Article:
Three years after leaving the state government, Matt Clemow is helping shape the future of Adelaide with his roles as the general manager of Committee for Adelaide and co-director of Property & Consulting.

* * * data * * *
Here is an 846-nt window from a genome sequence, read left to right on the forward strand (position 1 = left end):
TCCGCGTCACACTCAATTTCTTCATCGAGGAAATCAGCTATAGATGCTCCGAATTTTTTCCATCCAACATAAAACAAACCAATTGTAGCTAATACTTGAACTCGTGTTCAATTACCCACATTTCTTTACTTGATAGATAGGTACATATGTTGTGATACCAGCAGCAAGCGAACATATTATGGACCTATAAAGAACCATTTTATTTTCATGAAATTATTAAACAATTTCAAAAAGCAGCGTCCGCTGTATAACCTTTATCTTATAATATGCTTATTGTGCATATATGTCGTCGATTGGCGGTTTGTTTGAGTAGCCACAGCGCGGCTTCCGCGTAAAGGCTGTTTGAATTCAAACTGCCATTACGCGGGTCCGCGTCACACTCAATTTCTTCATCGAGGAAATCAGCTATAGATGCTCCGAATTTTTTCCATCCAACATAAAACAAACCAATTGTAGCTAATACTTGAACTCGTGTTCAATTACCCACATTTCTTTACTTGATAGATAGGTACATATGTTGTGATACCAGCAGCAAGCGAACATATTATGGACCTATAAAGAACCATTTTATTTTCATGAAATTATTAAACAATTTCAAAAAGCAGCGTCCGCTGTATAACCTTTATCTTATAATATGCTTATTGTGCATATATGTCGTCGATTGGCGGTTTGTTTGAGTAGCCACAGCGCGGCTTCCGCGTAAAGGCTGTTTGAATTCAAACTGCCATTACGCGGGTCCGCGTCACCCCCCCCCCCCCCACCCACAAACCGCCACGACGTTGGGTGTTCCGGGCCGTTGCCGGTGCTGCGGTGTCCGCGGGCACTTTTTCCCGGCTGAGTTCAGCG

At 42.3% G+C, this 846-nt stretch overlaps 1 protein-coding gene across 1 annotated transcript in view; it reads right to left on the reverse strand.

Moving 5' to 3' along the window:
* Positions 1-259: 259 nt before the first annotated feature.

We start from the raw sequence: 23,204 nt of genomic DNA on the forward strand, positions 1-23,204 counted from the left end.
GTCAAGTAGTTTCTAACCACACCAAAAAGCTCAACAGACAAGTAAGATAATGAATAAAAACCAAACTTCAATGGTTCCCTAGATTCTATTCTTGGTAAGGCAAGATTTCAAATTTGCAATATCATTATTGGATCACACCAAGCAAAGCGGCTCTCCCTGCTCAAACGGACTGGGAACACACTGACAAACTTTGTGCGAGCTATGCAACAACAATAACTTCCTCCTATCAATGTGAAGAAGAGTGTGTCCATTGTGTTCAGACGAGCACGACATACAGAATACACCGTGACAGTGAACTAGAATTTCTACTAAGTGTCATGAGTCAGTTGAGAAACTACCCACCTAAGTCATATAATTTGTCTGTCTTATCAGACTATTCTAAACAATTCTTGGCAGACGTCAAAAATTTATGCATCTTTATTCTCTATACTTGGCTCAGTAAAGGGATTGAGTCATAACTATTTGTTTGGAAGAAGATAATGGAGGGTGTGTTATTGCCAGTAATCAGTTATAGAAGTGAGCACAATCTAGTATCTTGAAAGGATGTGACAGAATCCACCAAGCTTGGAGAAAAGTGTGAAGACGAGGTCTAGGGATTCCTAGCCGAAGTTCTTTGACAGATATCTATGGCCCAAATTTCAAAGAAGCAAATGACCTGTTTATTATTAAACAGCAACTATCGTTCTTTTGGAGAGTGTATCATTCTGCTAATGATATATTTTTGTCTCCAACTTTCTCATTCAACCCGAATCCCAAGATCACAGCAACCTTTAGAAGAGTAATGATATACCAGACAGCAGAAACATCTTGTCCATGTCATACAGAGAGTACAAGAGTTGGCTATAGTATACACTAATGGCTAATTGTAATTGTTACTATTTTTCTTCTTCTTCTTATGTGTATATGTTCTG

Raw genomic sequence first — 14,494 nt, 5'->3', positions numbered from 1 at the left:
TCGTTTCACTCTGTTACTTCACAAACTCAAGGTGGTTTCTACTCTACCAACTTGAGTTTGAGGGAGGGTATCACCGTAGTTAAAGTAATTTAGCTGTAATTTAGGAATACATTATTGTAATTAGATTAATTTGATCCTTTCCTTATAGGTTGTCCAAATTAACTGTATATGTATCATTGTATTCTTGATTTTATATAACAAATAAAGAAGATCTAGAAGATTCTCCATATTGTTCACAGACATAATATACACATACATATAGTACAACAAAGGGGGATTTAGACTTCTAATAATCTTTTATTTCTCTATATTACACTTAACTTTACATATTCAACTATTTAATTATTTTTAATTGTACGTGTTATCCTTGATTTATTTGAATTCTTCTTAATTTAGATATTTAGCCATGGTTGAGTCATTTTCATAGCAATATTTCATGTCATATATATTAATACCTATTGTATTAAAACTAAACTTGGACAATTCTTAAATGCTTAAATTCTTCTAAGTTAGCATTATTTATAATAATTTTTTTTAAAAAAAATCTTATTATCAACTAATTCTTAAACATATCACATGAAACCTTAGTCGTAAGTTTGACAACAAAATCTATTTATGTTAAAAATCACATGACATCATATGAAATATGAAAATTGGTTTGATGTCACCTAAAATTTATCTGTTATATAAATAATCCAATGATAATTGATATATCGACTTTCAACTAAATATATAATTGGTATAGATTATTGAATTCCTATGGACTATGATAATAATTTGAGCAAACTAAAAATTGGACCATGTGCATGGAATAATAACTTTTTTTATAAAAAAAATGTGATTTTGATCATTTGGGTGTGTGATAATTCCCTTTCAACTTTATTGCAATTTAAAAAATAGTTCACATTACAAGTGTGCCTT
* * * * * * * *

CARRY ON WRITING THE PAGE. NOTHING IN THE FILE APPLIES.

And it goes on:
Before founding Property & Consulting with former Property Council boss Nathan Paine, Clemow enjoyed an eight-year career in government as a media advisor and chief of staff after working as a journalist at the Sunday Mail. He left government in 2013. Property and Consulting began more than a year later in May 2014 and he replaced Tim Horton as Committee for Adelaide’s general manager when Horton returned to Sydney in July of that year. Clemow is Committee for Adelaide’s (an apolitical group that aims to drive capital investment and community growth in South Australia) only staffer. Its volunteer board includes influential figures such as Bespoke Approach’s Ian Smith, Parwana’s Durkhanai Ayubi, motivational speaker and author Gill Hicks and World Vision’s David Paterson. Committee for Adelaide will soon be on the hunt for a full-time Chief Executive to “take that next step”. “There are many opportunities, so we need to resource accordingly,” Clemow says. “Our hope for the Committee is to play a constructive bipartisan voice that takes the argument further and adds benefit to the argument rather than throwing petrol on it. That’s what Committee for Melbourne’s been able to do and that’s what we want to do. And, I would argue, that’s what we have successfully done on a small scale during the last two years.” A major aim of the Committee is to target population growth as the former journalist believes population growth “drives demand and demand is the one thing that drives most other things”. Clemow is currently in Europe on a Committee-organised tour visiting nuclear sites with a broad group of industry voices investigating the benefits and challenges of increasing South Australia’s role in the nuclear fuel cycle. Clemow, who grew up in a horse racing family, “fell into journalism” while still in his teens. “I had no idea what I was going to do after school. I did work experience at a horse racing paper [TABform] because I figured it was close to the racing industry.” Then TAB was sold. The paper closed. And the work of the paper rolled back to The Advertiser. Clemow approached Melvin Mansell (former editor) to work for the paper’s racing section. Mansell agreed, kind of. He wanted Clemow as a news cadet, away from the sports desk. At 19, he was a ‘Tiser cadet. “It was a really good place to be,” Clemow says about his early days as a cadet at the ‘Tiser. “It was in the old building. At that point you had features, sport, police and courts as your cadet rotations and the [Sunday] Mail was a rotation. The Mail was the first thing I did. So once I finished the course I was sent to the Mail and did five months there.” Clemow returned to the Sunday Mail after spending time as a court reporter for The Advertiser. “Phil Gardner was editor by that point, and I just really enjoyed the Sunday newspaper. I thought we had a really good group of people.” In January 2005, the horrific Black Tuesday bushfire roared through the Eyre Peninsula killing nine people. Clemow and fellow journo Leisha Bond [née Petrys], as well as two photographers, drove up on the Wednesday to cover the worst bushfire in South Australia since Ash Wednesday. “On the Saturday night we were driving back to Adelaide from the memorial service and had a really bad head-on crash. Leisha and I got hit by a drunk driver outside of Tumby Bay and she got airlifted back [to Adelaide] and was in intensive care for a week.” Patrick Conlon was Emergency Services Minister at the time and was made minister for the bushfire recovery. Clemow was 22. Conlon’s office organised counselling for the young journo. Three months later, he wasn’t coping well after the accident and decided to work for Conlon. “It was a forced change,” Clemow says. “In terms of sliding door stuff, there’s no way I would have taken a senior job then because I was happy at print media. I enjoyed what I was doing. It was great, but a life circumstance meant that a lot of things got thrown up in the air. I wanted a challenge and Patrick was good enough to hire me.” After six months holidaying in the UK, he returned to work for Conlon in late 2007 and the transport budget of 2008 that included the tram extension project. Then there was a reshuffle. Jennifer Rankine got Weatherill’s old portfolios: Families, Ageing, Housing and Northern Suburbs. Clemow then became Rankine’s chief of staff. Working for Rankine was where he decided he would like to continue working in the housing space. “It is very hard to change someone’s life circumstance without housing,” he says. “We did some wonderful things with Catherine House [an organisation that provides accommodation services for women experiencing homelessness] and hearing all these speeches, such as everyone is two successive life events away from homelessness… On the other side, I liked it as an economic portfolio.” Clemow was Rankine’s chief of staff until after the 2010 election. He planned to stay on as her chief of staff but Conlon was handed responsibility of the Adelaide Oval redevelopment as Minister for Infrastructure after Kevin Foley led the early work as Treasurer. “He [Conlon] said to me: ‘Will you come back and run my office and look after Adelaide Oval?’ “I had an incredible time working alongside Patrick. I think most people agree it [Adelaide Oval] would never have come to fruition – of herding footy and cricket together – if it had not been for the early work of Kevin and then the work of Patrick and Rod [Hook] and our office. Just the agreements were so weird. Football would only accept 20 years, cricket would only accept 80 years but they wanted the same documentation. How would that work? In the end it was Patrick’s idea to give them four lots of 20 [years]. That’s why they’ve got licenses rather than leases.” Conlon’s portfolio started to include property and Clemow began to work more closely with Paine, who was Property Council SA’s Executive Director. “We did policy things like the stamp duty exemptions, working with [John] Rau on the rezonings, the extension of Bowden and the formation of Renewal SA. This gave me a natural property fit.” It was during this time that Clemow decided to leave government but he didn’t want to return to media. “I wanted to do something in the affordable housing and property sector based on the government experience that I had to that point. That was going to happen at some point before 2014, and then Conlon resigned at the start of 2013 with John Hill and everyone else at the same time.” These retirements meant Clemow moved out of government earlier than expected in January 2013 but as a former staffer he had to wait 12 months before he started Property and Consulting, which he did in May 2014 with Paine. According to its website, Property and Consulting specialises in the “delivery of strategic advice to property owners and developers, businesses, local and state governments and government agencies and not-for-profit organisations”. Its clients include Hindmarsh, Renewal SA and Knight Frank. “We operate a government relations company that does all of Lend Lease’s work and other large clients like that,” Clemow says. “That’s quite a traditional offering, I guess. It’s been around for a long time and will be around for a long time. That’s why we’re registered on the Lobbyists Register. We meet those integrity standards and that [lobbying] is a part of the business. “A larger part of the business is that we have enormous tracts of land around Adelaide that families or businesses have accumulated over time. People want an understanding of what their opportunities are for those sites.” Clemow says a strong focus of their business is the renewal of the Housing Trust stock. “We can’t just leave it there as it is. I think everybody is probably honest enough to say that the days of enormous capital from Whitlam-esque social housing capital injections or even Rudd nation-building capital injections [are over]. The very fact that that’s happened twice in 44 years is a sign of how regular it is and how often it happens. We need a new way to renew stock and the only way to do that is to get as many people involved as you can. The government’s changes to renewing our streets and suburbs and Renewal SA, that’s where our business is largely focussed – the opportunities around that.” Property and Consulting also co-own a media company called The Press Gallery with the marketing group Metric. Clemow says that even though he has a media background, Property and Consulting did not want to go down that path, so they approached Metric, which is run by Melanie Scott and Bec Marshall, to co-invest in a new media company. “They were keen to support the idea and we were fortunate enough to have an arrangement with Leisha [Bond], she’s a co-partner and co-owner. “The Press Gallery is Leisha’s company, we are co-owners. She’s the managing director. She’s doing a really good job. It’s kind of lovely that all these years after the accident we are back working together.” Given that his roles at Committee for Adelaide and Property & Consulting are about shaping this state’s future, to Clemow, what does ultimate success for this city and South Australia look like? “Ultimate success is being completely fine if someone leaves the state because you know there’s no risk of them not coming back at a point when they want to. That’s what success looks like,” the former media advisor and journalist says. “I don’t believe it’s a bad thing for any South Australian to leave. If we have that moat mentality we’re in all sorts of strife because we’re not attracting people. And that means we don’t believe we’re in a fight for people and we don’t believe we need a competitive advantage.” commiteeforadelaide.org.au propertyandconsulting.com.au thepressgallery.com.au Photos: Jonathan van der Knaap